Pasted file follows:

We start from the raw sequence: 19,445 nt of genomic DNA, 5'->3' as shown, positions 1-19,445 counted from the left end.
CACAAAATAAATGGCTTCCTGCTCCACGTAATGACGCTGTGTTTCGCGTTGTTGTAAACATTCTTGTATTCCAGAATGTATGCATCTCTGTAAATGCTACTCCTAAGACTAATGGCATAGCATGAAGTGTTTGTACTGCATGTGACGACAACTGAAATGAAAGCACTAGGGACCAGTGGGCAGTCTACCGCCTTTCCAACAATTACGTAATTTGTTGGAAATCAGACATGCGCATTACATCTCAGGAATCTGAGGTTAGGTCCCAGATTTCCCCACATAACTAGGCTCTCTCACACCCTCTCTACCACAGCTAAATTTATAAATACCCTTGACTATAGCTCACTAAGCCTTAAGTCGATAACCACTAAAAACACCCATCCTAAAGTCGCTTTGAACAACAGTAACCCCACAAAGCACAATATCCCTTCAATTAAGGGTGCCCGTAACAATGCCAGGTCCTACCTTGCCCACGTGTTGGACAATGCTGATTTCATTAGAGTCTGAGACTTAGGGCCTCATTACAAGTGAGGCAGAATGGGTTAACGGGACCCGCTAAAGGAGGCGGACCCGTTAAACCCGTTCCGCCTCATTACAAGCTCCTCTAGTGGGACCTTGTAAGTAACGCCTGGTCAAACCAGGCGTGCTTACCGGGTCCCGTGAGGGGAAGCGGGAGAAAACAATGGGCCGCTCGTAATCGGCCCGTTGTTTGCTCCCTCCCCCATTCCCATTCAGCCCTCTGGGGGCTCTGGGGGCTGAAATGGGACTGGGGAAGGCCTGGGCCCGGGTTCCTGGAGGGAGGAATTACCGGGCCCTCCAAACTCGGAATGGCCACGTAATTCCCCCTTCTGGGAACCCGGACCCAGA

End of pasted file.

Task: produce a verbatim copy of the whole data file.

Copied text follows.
We start from the raw sequence: 19,445 nt of genomic DNA, 5'->3' as shown, positions 1-19,445 counted from the left end.
CACAAAATAAATGGCTTCCTGCTCCACGTAATGACGCTGTGTTTCGCGTTGTTGTAAACATTCTTGTATTCCAGAATGTATGCATCTCTGTAAATGCTACTCCTAAGACTAATGGCATAGCATGAAGTGTTTGTACTGCATGTGACGACAACTGAAATGAAAGCACTAGGGACCAGTGGGCAGTCTACCGCCTTTCCAACAATTACGTAATTTGTTGGAAATCAGACATGCGCATTACATCTCAGGAATCTGAGGTTAGGTCCCAGATTTCCCCACATAACTAGGCTCTCTCACACCCTCTCTACCACAGCTAAATTTATAAATACCCTTGACTATAGCTCACTAAGCCTTAAGTCGATAACCACTAAAAACACCCATCCTAAAGTCGCTTTGAACAACAGTAACCCCACAAAGCACAATATCCCTTCAATTAAGGGTGCCCGTAACAATGCCAGGTCCTACCTTGCCCACGTGTTGGACAATGCTGATTTCATTAGAGTCTGAGACTTAGGGCCTCATTACAAGTGAGGCAGAATGGGTTAACGGGACCCGCTAAAGGAGGCGGACCCGTTAAACCCGTTCCGCCTCATTACAAGCTCCTCTAGTGGGACCTTGTAAGTAACGCCTGGTCAAACCAGGCGTGCTTACCGGGTCCCGTGAGGGGAAGCGGGAGAAAACAATGGGCCGCTCGTAATCGGCCCGTTGTTTGCTCCCTCCCCCATTCCCATTCAGCCCTCTGGGGGCTCTGGGGGCTGAAATGGGACTGGGGAAGGCCTGGGCCCGGGTTCCTGGAGGGAGGAATTACCGGGCCCTCCAAACTCGGAATGGCCACGTAATTCCCCCTTCTGGGAACCCGGACCCAGA